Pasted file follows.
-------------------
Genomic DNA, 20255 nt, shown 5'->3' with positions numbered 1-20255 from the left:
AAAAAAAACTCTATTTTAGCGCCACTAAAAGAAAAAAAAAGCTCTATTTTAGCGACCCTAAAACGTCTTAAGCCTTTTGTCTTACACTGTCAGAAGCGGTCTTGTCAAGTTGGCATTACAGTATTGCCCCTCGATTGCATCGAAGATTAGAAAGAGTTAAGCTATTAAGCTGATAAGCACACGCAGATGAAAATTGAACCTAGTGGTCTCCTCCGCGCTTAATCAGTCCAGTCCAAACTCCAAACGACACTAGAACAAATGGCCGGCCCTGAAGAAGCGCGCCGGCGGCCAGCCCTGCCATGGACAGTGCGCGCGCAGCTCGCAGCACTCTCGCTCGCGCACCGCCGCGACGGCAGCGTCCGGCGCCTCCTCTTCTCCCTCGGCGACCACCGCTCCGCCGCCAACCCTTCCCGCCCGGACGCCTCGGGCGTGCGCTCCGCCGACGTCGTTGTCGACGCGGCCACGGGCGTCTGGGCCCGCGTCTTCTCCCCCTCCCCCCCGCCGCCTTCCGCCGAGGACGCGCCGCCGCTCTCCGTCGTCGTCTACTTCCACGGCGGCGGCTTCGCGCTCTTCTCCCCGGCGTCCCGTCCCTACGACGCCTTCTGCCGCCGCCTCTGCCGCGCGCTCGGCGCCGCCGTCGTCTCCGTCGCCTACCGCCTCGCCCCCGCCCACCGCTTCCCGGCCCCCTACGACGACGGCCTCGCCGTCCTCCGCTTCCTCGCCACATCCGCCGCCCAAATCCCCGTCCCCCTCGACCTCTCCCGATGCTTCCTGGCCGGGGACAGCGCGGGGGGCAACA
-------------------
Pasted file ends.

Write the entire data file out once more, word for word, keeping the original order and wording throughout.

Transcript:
Genomic DNA, 20255 nt, shown 5'->3' with positions numbered 1-20255 from the left:
AAAAAAAACTCTATTTTAGCGCCACTAAAAGAAAAAAAAAGCTCTATTTTAGCGACCCTAAAACGTCTTAAGCCTTTTGTCTTACACTGTCAGAAGCGGTCTTGTCAAGTTGGCATTACAGTATTGCCCCTCGATTGCATCGAAGATTAGAAAGAGTTAAGCTATTAAGCTGATAAGCACACGCAGATGAAAATTGAACCTAGTGGTCTCCTCCGCGCTTAATCAGTCCAGTCCAAACTCCAAACGACACTAGAACAAATGGCCGGCCCTGAAGAAGCGCGCCGGCGGCCAGCCCTGCCATGGACAGTGCGCGCGCAGCTCGCAGCACTCTCGCTCGCGCACCGCCGCGACGGCAGCGTCCGGCGCCTCCTCTTCTCCCTCGGCGACCACCGCTCCGCCGCCAACCCTTCCCGCCCGGACGCCTCGGGCGTGCGCTCCGCCGACGTCGTTGTCGACGCGGCCACGGGCGTCTGGGCCCGCGTCTTCTCCCCCTCCCCCCCGCCGCCTTCCGCCGAGGACGCGCCGCCGCTCTCCGTCGTCGTCTACTTCCACGGCGGCGGCTTCGCGCTCTTCTCCCCGGCGTCCCGTCCCTACGACGCCTTCTGCCGCCGCCTCTGCCGCGCGCTCGGCGCCGCCGTCGTCTCCGTCGCCTACCGCCTCGCCCCCGCCCACCGCTTCCCGGCCCCCTACGACGACGGCCTCGCCGTCCTCCGCTTCCTCGCCACATCCGCCGCCCAAATCCCCGTCCCCCTCGACCTCTCCCGATGCTTCCTGGCCGGGGACAGCGCGGGGGGCAACA